Exercise can reduce pain and improve function in people
rheumatoid arthritis (RA). In addition, exercise may
help prevent the buildup of scar tissue, which can lead to weakness and
stiffness.1 Exercise for arthritis takes three forms:
stretching, strengthening, and conditioning.
Stretching involves moving joint and muscle groups through and
slightly beyond their normal range of motion and holding them in position for
at least 15 to 30 seconds. See pictures of various
Strengthening involves moving muscles against some resistance.
Studies have shown that moderate- or high-intensity strength training is
well-tolerated in people with rheumatoid arthritis and can help increase or
maintain muscle strength.1 In addition, another study
reports that a program of long-term, high-intensity weight-bearing exercises
improves the functional ability, physical capacity, and emotional status of
people with rheumatoid arthritis.2 There are two types
of strengthening exercises.
- Isometric strengthening is
simply tightening a muscle or holding it against the resistance of gravity or
an immovable object without moving the joint. For example:
- Tighten the front thigh muscle of the
- Push the wrist up against the undersurface of a table.
- Isotonic strengthening means
moving a joint through its range of motion against the resistance of a weight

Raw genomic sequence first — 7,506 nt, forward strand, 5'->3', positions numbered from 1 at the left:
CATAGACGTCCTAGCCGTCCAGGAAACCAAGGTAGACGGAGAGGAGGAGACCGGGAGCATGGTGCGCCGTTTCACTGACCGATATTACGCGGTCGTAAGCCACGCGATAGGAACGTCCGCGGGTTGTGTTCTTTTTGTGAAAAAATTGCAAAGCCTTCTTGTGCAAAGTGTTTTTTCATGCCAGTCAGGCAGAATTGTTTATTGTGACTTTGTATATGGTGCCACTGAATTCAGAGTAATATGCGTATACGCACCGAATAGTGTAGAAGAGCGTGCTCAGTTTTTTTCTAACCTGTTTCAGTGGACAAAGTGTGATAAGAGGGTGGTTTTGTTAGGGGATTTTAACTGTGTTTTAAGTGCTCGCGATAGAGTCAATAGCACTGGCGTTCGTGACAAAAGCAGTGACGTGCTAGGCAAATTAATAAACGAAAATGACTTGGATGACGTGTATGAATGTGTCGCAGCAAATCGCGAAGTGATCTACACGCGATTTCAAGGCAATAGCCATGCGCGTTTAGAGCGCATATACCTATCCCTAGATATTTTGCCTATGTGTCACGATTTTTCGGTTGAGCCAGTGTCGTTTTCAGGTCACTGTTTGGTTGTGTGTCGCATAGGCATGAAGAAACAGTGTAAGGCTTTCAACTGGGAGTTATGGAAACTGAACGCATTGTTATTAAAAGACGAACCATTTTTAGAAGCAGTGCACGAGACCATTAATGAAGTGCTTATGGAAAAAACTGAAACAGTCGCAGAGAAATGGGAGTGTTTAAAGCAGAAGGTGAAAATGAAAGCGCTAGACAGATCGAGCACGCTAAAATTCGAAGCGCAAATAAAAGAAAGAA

or gravity. For example:
- Put a
3 lb (1.4 kg) weight on your
ankle and then bend and straighten your knee.
- Lift free
See pictures of
basic muscle-strengthening exercises and
muscle-strengthening with free weights .
Conditioning exercise improves aerobic fitness.
Conditioning, or aerobic, exercises include
walking, biking, swimming, or
water exercise. A target heart rate can guide you to how hard you should
exercise so you can get the most aerobic benefit from your workout.
Interactive Tool: What Is Your Target Heart Rate?
Target heart rate is only a guide. Each individual is
different, so pay attention to how you feel while exercising.
Note that even moderate activity, such as walking, can improve your
health and may prevent disability from rheumatoid arthritis.
sure to follow your health professional's advice about your exercise program.
For most people, physical activity does not pose any problem or hazard. For
some people, some forms of physical activity might be unsafe or should be
started only after talking with a health professional. See a list of
exercise cautions to consider before beginning any
exercise or fitness program.
For more information on exercise, see